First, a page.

Here I would mention two elements present in the charis Statutes.
First: the importance of “promoting the exercise of charisms not only in Catholic Charismatic Renewal but also in the whole Church” (Art. 3 §b). The particular service charis can perform is that of promoting charisms and encouraging them to be put at the service of the whole Church. Promoting, not controlling, charisms. And for this to happen, to promote charisms, we must follow the one who is the Teacher in promoting charisms: the Holy Spirit. Let us think of the morning of Pentecost: there was great disorder, no one understood anything; yet the Holy Spirit himself brought harmony to that great diversity. And he is the Teacher who teaches us how to promote charisms. This is especially the case for charisms that serve evangelization and missionary activity aimed above all at those who do not yet know Christ.
Second: “encouraging the spiritual deepening and holiness of people who live the experience of baptism in the Holy Spirit” (Art. 3 §c). It should not be taken for granted that once someone has received baptism in the Spirit that he or she is already fully Christian. The path to holiness always involves growth in personal conversion and in the generous gift of oneself, a gift to Christ and to others, not merely in a sense of spiritual consolation.
Dear friends, I thank you for your service. Never forget that your task is not to judge who is or is not an “authentic charismatic”, this is not your task. This is a temptation in the Church, from the beginning: “I belong to Paul” — “I belong to Apollos” — “I belong to Peter” (cf. 1 Cor 1:12). No, this is not right. Rather, you are called to provide support and advice to bishops and priests by accompanying all groups and the varied realities that make up the Charismatic Renewal. If someone were to ask me: “Give me a sign: what makes the life of renewal in a person genuine?”, what comes to mind is that people who experience renewal thoroughly know how to smile. They know how to smile. And this smile will help you stay on guard against the temptation to exercise power and influence, or to be competitive or overbearing. The real task is to serve. It is important to make room for the new generation of leaders. This calls for constant attention to the formation of the young, from whose ranks those future leaders will come.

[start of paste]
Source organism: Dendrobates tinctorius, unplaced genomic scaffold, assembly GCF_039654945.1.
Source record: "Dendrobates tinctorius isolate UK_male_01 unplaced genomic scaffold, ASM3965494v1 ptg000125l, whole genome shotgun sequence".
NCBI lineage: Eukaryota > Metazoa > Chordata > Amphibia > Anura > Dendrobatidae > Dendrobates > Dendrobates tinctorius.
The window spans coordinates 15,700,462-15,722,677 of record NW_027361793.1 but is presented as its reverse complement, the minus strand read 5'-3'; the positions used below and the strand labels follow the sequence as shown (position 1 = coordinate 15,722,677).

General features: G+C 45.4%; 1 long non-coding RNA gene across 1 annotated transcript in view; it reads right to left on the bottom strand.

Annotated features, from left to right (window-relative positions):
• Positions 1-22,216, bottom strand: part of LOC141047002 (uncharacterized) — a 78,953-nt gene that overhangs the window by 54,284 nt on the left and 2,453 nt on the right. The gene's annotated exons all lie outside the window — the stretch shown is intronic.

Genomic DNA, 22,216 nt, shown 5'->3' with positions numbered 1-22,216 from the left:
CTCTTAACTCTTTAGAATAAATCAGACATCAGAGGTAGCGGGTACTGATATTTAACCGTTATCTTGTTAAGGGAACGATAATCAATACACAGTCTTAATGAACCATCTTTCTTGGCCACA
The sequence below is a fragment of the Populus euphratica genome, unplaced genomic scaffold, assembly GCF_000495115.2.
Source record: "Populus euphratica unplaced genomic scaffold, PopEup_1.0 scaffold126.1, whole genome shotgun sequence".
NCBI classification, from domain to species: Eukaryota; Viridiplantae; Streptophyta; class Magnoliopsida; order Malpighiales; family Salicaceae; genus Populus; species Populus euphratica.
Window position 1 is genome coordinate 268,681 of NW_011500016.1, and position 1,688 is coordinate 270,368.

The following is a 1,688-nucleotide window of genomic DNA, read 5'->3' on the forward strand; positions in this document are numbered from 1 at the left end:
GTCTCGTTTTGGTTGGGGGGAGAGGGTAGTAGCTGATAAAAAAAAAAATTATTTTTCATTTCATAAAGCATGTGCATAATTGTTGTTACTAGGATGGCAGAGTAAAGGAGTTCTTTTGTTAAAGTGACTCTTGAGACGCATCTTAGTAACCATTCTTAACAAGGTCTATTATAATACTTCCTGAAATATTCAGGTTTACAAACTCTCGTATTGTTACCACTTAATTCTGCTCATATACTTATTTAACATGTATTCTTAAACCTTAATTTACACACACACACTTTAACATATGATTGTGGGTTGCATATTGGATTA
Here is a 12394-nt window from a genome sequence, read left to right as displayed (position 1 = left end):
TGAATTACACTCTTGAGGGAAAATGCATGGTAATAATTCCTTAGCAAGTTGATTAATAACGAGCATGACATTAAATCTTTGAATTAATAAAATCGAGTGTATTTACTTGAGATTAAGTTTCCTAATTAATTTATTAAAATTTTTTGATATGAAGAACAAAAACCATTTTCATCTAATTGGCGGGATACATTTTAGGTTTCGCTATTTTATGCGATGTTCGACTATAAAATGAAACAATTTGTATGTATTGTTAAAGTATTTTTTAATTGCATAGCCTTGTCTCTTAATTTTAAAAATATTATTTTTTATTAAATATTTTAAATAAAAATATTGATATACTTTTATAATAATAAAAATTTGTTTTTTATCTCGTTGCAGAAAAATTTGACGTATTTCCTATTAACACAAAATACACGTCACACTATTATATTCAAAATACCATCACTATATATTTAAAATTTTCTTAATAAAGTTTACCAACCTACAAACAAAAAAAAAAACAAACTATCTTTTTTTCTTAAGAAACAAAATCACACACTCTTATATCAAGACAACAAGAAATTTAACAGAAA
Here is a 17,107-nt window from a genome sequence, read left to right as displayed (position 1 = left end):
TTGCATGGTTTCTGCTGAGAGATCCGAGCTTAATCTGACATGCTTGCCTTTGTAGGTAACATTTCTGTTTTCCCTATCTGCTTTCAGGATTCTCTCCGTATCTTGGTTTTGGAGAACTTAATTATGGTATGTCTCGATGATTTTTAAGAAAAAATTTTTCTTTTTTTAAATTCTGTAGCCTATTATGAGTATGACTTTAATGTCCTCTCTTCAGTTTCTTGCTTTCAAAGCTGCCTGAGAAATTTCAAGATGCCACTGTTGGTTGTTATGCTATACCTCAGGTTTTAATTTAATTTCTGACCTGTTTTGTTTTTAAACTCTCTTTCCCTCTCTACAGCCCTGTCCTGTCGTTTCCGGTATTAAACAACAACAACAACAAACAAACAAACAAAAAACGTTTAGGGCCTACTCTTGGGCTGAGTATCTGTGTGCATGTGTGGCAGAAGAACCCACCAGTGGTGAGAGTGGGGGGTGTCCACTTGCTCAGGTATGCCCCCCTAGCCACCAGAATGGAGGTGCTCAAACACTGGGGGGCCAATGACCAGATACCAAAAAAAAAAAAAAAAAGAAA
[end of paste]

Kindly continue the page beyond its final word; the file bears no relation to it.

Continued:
During our first meeting, in June 2019 — how the years have passed! — we had a moment of silence to pray for peace, at the time of the meeting of the Presidents of Palestine and Israel here in the Vatican. Brothers and sisters, war can also destroy the memory of past steps towards peace. Let us look at this orchestra that is making a great effort for peace. Let us look at this olive tree, here, a sign of peace. War destroys everything, everything. It takes away humanity. The other day, 2 November, I went to celebrate Holy Mass at the Rome War Cemetery. On entering, I saw on the gravestones the ages of the fallen: all young, between 20 and 30 years old. War destroys youth, it does not know how to say anything else but destroy. Please, let us fight for peace. May we never allow ourselves to be robbed of that memory of peace! And now, I invite you to pray in silence for peace.
Thank you. May Our Lady protect and keep you always joyful in the service you render. Thank you.